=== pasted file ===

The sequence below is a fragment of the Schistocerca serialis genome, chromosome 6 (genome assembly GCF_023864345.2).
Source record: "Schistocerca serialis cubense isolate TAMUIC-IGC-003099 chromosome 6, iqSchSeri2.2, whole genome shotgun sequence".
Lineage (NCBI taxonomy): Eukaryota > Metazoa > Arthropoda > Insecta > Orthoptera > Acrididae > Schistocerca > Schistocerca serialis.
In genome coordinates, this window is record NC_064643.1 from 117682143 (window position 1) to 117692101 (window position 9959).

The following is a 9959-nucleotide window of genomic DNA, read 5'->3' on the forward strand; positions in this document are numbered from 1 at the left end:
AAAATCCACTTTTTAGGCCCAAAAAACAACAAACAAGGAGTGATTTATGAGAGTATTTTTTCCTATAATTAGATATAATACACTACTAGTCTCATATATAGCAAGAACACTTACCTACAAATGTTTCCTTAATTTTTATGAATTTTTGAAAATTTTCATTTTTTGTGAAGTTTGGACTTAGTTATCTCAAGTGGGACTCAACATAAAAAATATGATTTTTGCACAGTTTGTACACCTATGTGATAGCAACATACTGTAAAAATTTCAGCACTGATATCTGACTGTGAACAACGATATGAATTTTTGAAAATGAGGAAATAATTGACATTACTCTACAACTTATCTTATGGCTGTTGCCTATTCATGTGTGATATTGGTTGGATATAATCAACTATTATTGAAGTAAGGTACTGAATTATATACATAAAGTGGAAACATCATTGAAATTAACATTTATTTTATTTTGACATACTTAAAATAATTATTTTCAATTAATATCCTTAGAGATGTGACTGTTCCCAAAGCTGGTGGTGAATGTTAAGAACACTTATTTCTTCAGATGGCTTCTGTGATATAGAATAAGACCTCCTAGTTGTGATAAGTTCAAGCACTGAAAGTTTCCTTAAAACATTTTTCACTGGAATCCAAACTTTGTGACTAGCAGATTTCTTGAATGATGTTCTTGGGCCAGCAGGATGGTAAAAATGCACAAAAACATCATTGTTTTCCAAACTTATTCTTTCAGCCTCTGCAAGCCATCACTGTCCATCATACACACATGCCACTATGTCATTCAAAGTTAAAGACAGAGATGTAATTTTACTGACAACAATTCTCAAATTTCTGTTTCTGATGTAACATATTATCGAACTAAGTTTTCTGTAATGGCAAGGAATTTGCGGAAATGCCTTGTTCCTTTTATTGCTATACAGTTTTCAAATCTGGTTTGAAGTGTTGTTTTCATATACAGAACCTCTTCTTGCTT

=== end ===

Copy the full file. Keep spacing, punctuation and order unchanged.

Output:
The sequence below is a fragment of the Schistocerca serialis genome, chromosome 6 (genome assembly GCF_023864345.2).
Source record: "Schistocerca serialis cubense isolate TAMUIC-IGC-003099 chromosome 6, iqSchSeri2.2, whole genome shotgun sequence".
Lineage (NCBI taxonomy): Eukaryota > Metazoa > Arthropoda > Insecta > Orthoptera > Acrididae > Schistocerca > Schistocerca serialis.
In genome coordinates, this window is record NC_064643.1 from 117682143 (window position 1) to 117692101 (window position 9959).

The following is a 9959-nucleotide window of genomic DNA, read 5'->3' on the forward strand; positions in this document are numbered from 1 at the left end:
AAAATCCACTTTTTAGGCCCAAAAAACAACAAACAAGGAGTGATTTATGAGAGTATTTTTTCCTATAATTAGATATAATACACTACTAGTCTCATATATAGCAAGAACACTTACCTACAAATGTTTCCTTAATTTTTATGAATTTTTGAAAATTTTCATTTTTTGTGAAGTTTGGACTTAGTTATCTCAAGTGGGACTCAACATAAAAAATATGATTTTTGCACAGTTTGTACACCTATGTGATAGCAACATACTGTAAAAATTTCAGCACTGATATCTGACTGTGAACAACGATATGAATTTTTGAAAATGAGGAAATAATTGACATTACTCTACAACTTATCTTATGGCTGTTGCCTATTCATGTGTGATATTGGTTGGATATAATCAACTATTATTGAAGTAAGGTACTGAATTATATACATAAAGTGGAAACATCATTGAAATTAACATTTATTTTATTTTGACATACTTAAAATAATTATTTTCAATTAATATCCTTAGAGATGTGACTGTTCCCAAAGCTGGTGGTGAATGTTAAGAACACTTATTTCTTCAGATGGCTTCTGTGATATAGAATAAGACCTCCTAGTTGTGATAAGTTCAAGCACTGAAAGTTTCCTTAAAACATTTTTCACTGGAATCCAAACTTTGTGACTAGCAGATTTCTTGAATGATGTTCTTGGGCCAGCAGGATGGTAAAAATGCACAAAAACATCATTGTTTTCCAAACTTATTCTTTCAGCCTCTGCAAGCCATCACTGTCCATCATACACACATGCCACTATGTCATTCAAAGTTAAAGACAGAGATGTAATTTTACTGACAACAATTCTCAAATTTCTGTTTCTGATGTAACATATTATCGAACTAAGTTTTCTGTAATGGCAAGGAATTTGCGGAAATGCCTTGTTCCTTTTATTGCTATACAGTTTTCAAATCTGGTTTGAAGTGTTGTTTTCATATACAGAACCTCTTCTTGCTT